Extraordinary Nurse seems like an understatement when referring to this nurse. She does extraordinary work with patients and families who are in need of Palliative Care. She provides loving guidance, kind understanding and compassion to patients and families facing a most difficult time, serious illness and end of life. I would like to share with you an example of the type of extraordinary nursing care this nurse, Marie Conner, provides.
A 28-year old woman, I will call her "Sue", returned to San Martin in February of 2015. She is well-known to Marie and the whole Palliative Care team, for she has visited SRDH quite a lot in the last year. She had been battling a malignant brain tumor for the last couple of years. She tried surgery and experimental chemotherapy treatments to extend the time she would have with her seven year old son. Sue had been living with her aunt after she divorced her husband. Her aunt, who I will call "Sally", absorbing the roles of caregiver, surrogate mother, breadwinner, housekeeper and power of attorney for Sue.
During this last admission, it became apparent that Sue was in the last few days of her life. Sally was grieving and trying to gather all the family members from out of state. Marie worked with Sally daily discussing hospice, reviewing the agencies in town, providing a comfortable safe environment for Sally to share her fears and struggle about the choices with which she was presented. Sally researched the recommendations and chose Nathan Adelson because of their experience with children and grief.
That Monday, the decision had been made to move to hospice, but then the primary doctor concerned about the transport offered hospice at the hospital. Sue's parents thought that would be best, her ex-husband was just angry about the entire situation, Sally wanted the best for Sue, but also was worried about her son, for he had not been able to hug his mom in over a month because of all the medical equipment attached to her. The situation became chaotic very quickly, with each family member having a different opinion of what was best. Marie held a couple of family conferences, providing mediation for the family, clarifying misunderstandings, while providing support for Sally in her efforts to do what Sue would want for her son. She spoke with all the doctors involved to clarify "why" the move to hospice was so imperative, for it was Sue's wish to NOT die in the hospital, and to have support for her son after she was gone.
On Tuesday, Marie started the day with the goal of making Sue's final wish a reality. The clock was ticking, and time was running out. Marie utilized her resources within St. Rose Dominican leadership and Nathan Adelson Hospice leadership to smooth the transition, assuring that all equipment needed was waiting for Sue upon arrival and that the hospice physician and the child grief specialist would be present to assist the family.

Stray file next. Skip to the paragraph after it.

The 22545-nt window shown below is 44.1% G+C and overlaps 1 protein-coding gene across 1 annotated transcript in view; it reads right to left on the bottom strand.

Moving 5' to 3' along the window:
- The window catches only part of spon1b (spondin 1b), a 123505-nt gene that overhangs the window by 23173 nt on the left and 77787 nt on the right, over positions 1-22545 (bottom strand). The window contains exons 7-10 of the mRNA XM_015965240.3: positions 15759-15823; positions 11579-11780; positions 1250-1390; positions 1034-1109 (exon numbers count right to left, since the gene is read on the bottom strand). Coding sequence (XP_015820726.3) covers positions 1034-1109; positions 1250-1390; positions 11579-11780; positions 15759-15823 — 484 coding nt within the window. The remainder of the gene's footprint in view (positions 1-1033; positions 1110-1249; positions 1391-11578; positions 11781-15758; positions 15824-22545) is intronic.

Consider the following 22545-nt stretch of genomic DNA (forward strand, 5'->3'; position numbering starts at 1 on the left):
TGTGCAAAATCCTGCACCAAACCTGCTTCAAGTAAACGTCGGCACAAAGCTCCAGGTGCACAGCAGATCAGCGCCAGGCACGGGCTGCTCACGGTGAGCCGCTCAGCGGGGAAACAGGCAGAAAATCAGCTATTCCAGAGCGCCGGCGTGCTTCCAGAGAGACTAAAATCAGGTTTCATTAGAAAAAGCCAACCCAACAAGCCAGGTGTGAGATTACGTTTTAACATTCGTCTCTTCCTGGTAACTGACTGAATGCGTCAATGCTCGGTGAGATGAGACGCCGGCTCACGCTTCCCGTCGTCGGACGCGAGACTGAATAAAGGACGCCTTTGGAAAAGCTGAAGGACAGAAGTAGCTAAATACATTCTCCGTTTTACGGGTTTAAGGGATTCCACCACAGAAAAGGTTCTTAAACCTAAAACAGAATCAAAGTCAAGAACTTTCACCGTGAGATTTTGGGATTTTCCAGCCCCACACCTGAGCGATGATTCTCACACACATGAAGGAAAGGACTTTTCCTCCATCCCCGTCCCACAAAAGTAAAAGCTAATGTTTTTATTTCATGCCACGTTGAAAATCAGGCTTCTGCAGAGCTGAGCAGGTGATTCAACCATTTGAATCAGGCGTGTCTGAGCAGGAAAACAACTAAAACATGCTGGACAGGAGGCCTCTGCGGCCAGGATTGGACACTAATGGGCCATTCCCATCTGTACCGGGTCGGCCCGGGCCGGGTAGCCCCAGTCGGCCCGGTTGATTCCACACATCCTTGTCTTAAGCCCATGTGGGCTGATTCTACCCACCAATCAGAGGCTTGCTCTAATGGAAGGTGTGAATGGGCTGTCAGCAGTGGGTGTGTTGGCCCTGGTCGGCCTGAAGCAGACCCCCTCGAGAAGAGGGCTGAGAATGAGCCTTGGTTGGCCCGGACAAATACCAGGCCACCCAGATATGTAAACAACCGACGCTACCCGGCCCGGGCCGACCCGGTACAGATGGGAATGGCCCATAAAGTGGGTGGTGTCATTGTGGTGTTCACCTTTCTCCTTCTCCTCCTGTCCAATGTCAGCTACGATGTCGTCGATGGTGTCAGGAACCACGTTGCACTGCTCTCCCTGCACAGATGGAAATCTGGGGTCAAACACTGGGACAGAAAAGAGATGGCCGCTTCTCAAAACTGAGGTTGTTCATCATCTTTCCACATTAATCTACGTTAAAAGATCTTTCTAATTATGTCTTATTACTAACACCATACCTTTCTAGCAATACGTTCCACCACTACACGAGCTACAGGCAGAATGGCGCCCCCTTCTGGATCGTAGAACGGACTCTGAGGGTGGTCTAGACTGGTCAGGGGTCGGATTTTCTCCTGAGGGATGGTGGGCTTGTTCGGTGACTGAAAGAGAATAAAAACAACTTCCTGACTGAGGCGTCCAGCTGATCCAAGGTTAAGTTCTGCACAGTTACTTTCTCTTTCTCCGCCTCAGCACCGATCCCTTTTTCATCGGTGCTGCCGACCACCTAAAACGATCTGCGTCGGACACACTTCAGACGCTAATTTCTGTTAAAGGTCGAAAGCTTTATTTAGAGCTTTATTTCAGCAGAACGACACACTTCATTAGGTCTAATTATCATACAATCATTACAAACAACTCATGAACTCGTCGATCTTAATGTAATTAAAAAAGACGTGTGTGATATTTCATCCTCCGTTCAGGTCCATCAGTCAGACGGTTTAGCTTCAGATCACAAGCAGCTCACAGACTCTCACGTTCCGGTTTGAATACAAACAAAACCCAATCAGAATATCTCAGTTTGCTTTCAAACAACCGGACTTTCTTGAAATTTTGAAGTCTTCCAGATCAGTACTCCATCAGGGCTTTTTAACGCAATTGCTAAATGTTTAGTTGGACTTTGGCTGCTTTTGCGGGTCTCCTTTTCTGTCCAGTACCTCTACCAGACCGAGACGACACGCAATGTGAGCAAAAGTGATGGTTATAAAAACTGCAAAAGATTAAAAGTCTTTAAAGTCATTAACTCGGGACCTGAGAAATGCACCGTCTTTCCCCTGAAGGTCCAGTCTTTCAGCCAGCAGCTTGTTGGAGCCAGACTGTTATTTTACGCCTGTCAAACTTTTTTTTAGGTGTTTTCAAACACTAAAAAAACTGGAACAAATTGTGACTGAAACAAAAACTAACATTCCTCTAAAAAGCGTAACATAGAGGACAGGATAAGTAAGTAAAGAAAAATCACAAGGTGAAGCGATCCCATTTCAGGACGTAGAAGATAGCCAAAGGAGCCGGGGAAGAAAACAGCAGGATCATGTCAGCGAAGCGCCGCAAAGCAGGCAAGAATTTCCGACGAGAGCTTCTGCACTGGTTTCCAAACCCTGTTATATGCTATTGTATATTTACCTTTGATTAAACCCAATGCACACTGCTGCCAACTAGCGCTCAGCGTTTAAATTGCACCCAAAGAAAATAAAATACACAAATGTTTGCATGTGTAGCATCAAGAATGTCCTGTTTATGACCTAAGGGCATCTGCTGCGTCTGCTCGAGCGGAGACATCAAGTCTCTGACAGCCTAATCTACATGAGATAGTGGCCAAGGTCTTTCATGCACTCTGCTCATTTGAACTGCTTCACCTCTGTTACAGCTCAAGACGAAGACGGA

At noon, all the necessary paperwork was signed and transport arranged for late that afternoon. Marie spent several hours with the family, reassuring Sally that she was doing the right thing to advocate for her niece's last wishes. Marie helped Sue's father talk through his heartache. He was struggling with grief and feelings that he was killing his daughter by "giving up." By the end of the day, Marie had softened their fears and provided comfort in a most uncomfortable situation.
Sue arrived at hospice about 5:30PM Tuesday night, and the skilled physician and nurses worked quickly to get Sue settled and comfortable. All visible medical "stuff" was removed. Sue's mother was able to help the nurse with her daughter's last bath. The grief counselors worked with Sue's parents, while the child specialist worked with her son. In the next few hours, her son was able to accept standing beside her bed, then holding his mama's hand. About midnight he was comfortable enough to crawl up into the bed next to his mama, hug her, hold her and cry. Sue's father was able to tell his daughter how much he loved her. Sally knew she did the right thing for her dear niece, Sue, and her precious son. Everyone was able to say goodbye in a peaceful, quiet, respectful environment.
Sue left this world early that Wednesday morning as her mother and son slept on the couch next to her bed. Sally was holding her hand. There was peace for Sue and the family in those last few hours. Marie Conner made this a reality for her patient. Is there anything more extraordinary than making a last wish a reality, or giving a son the gift of holding his mama one last time, or easing a grieving father and mother's fears, or helping an aunt find her strength to pull the family together during a crisis?
Marie Conner is a "Daisy" alright - bright, beautiful and extraordinary.